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15 Questions to Michael Blake

img  Tobias

Hi! How are you? Where are you?
I’m on holiday right now, relaxing in my apartment in Cape Town, catching up on correspondence after quite a busy year. Thinking about some new projects while I’m away from the hustle and bustle of Johannesburg (where I live) and Pretoria (where I teach).

What’s on your schedule right now?

Finishing my opera – two scenes to go – and getting the vocal score ready for the producer. It should be staged in 2009. The libretto is adapted from the once controversial Afrikaans novel Sewe Dae by die Silbersteins.

Would you say the music scene is in a state of crisis? How hard (or easy) has it been for you finding performance opportunities and audiences for your music?

The music scene in South Africa has always been in a state of crisis. So while Europe may appear to be in crisis if you’re living there, it looks like heaven from here. I’ve been lucky with performances in most parts of the world largely through the contacts I made with performers, composers, festival directors during the two decades I lived in Europe (1977-1997), but also to some extent because South Africa is still a kind of post-1994 flavour of the month and I often get called in to do the neo-African number.

What do you usually start with when composing?

I usually start by improvising at the piano until I hit on something that grabs me. I then notate it on the computer (using Sibelius) and then I continue with the same process. When I’ve got quite a bit of material (depending of course on the scale of the piece), I start playing with it and creating some kind of structure, but rarely with any pre-conceived structure in mind.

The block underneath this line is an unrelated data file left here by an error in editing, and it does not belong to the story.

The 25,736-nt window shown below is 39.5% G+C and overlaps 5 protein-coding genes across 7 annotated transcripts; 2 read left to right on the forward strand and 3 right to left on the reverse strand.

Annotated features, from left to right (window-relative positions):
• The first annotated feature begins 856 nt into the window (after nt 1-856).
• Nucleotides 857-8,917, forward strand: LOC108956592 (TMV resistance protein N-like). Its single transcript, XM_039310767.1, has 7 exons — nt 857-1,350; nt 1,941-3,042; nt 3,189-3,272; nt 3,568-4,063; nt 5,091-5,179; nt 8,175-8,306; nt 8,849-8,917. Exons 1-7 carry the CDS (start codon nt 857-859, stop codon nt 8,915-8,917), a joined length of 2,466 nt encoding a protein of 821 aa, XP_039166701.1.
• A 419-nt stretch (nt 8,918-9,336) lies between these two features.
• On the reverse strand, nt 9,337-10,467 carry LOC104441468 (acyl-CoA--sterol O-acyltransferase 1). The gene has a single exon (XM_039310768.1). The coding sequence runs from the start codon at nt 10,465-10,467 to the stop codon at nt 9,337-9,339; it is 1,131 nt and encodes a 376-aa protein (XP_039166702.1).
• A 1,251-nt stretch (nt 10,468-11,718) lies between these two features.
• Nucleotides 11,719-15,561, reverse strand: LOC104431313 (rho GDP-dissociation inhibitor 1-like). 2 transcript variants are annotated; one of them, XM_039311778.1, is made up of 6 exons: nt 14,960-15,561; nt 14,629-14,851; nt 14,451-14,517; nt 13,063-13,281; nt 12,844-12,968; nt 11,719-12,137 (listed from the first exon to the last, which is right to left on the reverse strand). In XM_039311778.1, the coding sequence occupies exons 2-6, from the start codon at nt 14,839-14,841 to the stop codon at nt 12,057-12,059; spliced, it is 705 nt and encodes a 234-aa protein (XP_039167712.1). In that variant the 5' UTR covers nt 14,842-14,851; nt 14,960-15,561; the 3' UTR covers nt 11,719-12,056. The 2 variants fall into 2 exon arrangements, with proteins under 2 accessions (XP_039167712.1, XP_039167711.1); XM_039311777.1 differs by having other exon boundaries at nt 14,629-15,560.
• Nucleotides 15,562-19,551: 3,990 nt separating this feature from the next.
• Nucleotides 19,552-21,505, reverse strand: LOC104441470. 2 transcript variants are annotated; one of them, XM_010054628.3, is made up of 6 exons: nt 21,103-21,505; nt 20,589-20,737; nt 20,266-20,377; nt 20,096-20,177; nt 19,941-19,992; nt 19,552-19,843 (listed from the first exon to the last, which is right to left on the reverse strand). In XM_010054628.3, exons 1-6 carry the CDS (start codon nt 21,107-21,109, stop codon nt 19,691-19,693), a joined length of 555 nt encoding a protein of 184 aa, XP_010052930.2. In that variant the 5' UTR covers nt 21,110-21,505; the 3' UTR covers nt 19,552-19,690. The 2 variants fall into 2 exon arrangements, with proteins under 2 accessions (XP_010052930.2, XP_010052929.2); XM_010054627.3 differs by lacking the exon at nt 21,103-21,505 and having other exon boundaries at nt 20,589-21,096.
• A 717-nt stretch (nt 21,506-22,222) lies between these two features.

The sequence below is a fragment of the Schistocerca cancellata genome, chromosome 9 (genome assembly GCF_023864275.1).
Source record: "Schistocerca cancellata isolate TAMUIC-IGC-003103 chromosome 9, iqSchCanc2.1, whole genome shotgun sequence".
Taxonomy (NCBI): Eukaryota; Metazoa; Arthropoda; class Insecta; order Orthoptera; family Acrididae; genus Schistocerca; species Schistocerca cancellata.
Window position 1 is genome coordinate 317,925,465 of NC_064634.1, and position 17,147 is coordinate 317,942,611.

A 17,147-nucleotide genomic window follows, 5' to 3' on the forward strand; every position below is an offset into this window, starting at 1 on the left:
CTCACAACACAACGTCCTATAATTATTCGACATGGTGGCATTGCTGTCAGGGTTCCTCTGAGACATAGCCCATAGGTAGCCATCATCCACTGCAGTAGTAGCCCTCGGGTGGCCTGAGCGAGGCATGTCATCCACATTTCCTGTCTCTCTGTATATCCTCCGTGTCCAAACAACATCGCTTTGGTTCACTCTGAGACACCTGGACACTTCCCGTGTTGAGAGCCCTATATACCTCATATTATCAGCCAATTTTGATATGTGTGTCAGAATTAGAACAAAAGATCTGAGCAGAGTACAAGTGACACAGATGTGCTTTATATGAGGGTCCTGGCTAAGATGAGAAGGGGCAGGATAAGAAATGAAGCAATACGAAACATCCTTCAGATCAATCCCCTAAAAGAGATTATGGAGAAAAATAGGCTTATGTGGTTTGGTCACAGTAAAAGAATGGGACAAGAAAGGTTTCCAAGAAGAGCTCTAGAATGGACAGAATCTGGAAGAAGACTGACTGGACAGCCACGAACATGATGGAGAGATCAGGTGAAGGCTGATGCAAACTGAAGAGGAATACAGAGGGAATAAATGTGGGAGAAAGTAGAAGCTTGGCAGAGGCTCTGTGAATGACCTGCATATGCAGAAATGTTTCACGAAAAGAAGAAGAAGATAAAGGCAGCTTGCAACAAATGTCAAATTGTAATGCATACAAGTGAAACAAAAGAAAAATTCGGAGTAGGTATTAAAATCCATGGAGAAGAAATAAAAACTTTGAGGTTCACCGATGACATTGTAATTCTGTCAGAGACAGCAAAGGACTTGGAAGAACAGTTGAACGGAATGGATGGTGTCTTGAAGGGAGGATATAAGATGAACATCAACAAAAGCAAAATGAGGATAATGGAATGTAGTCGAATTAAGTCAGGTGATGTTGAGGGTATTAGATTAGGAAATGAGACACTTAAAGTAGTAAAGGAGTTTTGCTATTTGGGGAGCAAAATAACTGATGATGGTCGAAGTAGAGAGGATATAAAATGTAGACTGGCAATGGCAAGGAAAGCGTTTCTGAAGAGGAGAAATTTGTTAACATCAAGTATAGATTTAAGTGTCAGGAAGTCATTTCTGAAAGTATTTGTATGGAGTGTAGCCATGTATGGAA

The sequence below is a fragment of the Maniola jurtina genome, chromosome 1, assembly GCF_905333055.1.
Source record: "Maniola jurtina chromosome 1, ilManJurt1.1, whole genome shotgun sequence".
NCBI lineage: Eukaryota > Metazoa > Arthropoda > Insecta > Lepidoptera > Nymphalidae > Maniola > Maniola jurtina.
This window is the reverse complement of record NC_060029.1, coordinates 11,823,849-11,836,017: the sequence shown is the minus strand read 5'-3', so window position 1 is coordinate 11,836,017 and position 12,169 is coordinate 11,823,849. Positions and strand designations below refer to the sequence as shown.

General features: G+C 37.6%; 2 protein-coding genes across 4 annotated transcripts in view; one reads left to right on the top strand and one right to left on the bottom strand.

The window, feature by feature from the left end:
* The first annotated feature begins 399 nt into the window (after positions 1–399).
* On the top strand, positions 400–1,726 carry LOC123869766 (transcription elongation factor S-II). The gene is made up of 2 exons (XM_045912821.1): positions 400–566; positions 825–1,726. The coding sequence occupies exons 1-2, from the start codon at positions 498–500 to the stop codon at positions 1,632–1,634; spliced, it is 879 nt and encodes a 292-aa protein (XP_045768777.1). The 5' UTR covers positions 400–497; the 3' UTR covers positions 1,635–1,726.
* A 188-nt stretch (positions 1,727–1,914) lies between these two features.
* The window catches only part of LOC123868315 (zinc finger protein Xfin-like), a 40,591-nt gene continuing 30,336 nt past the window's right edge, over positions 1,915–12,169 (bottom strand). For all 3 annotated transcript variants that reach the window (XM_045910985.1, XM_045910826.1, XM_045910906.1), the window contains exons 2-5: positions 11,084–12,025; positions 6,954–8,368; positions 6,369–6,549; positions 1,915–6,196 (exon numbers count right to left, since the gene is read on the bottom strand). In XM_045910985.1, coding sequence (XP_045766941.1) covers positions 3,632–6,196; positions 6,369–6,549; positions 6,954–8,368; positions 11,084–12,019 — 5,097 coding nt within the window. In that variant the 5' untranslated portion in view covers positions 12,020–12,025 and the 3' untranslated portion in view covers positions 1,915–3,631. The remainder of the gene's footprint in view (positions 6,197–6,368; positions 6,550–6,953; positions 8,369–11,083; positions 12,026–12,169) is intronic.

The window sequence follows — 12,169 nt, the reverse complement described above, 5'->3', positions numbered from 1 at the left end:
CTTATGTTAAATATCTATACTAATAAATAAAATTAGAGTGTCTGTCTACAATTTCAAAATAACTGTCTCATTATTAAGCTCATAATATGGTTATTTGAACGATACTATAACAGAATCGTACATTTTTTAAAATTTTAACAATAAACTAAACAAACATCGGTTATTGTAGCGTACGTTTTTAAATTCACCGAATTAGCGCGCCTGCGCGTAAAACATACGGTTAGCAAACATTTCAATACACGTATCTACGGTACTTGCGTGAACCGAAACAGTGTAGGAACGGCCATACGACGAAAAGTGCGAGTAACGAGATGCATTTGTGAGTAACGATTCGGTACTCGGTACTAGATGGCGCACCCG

How do you see the relationship between sound and composition?

Crucial. I’m always telling composition students that they need to have a clear sound image in order to go forward with a new piece. And it’s always clear to the listener when the image is not clear.

How strictly do you separate improvising and composing?

Well I’ve probably answered that under a previous question. I write very detailed scores without room for improvisation as others composers do or have done, but on the other hand I do also improvise freely as a performer in the realisation of other composers’ graphic scores etc. That is a separate activity though.

Harmony? Dissonance? The freedom to choose both, none or just one?
I use largely consonance, but in either case I employ it dysfunctionally (to use Kyle Gann’s apt phrase). On the other hand, what I try to do in the bigger compositional picture is, I hope, largely dissonant with the status quo.

Russian composer Alexander Danilevski said: “The musical innovations of the 21st century will not be intonational ones; they will be based on developing a new musical form and dramaturgy.” What are your thoughts on this?
He’s probably right on the first count – experiments with intonation have been rather exhausted – and the in area of digital technology and multimedia I think many innovations have been developed viz a viz musical form and dramaturgy. But the digital field is also easily exhausted. My own formal structures are influenced by the work of underground filmmakers.

How would you define the term “interpretation”? How important is it for you to work closely together with the artists performing your work?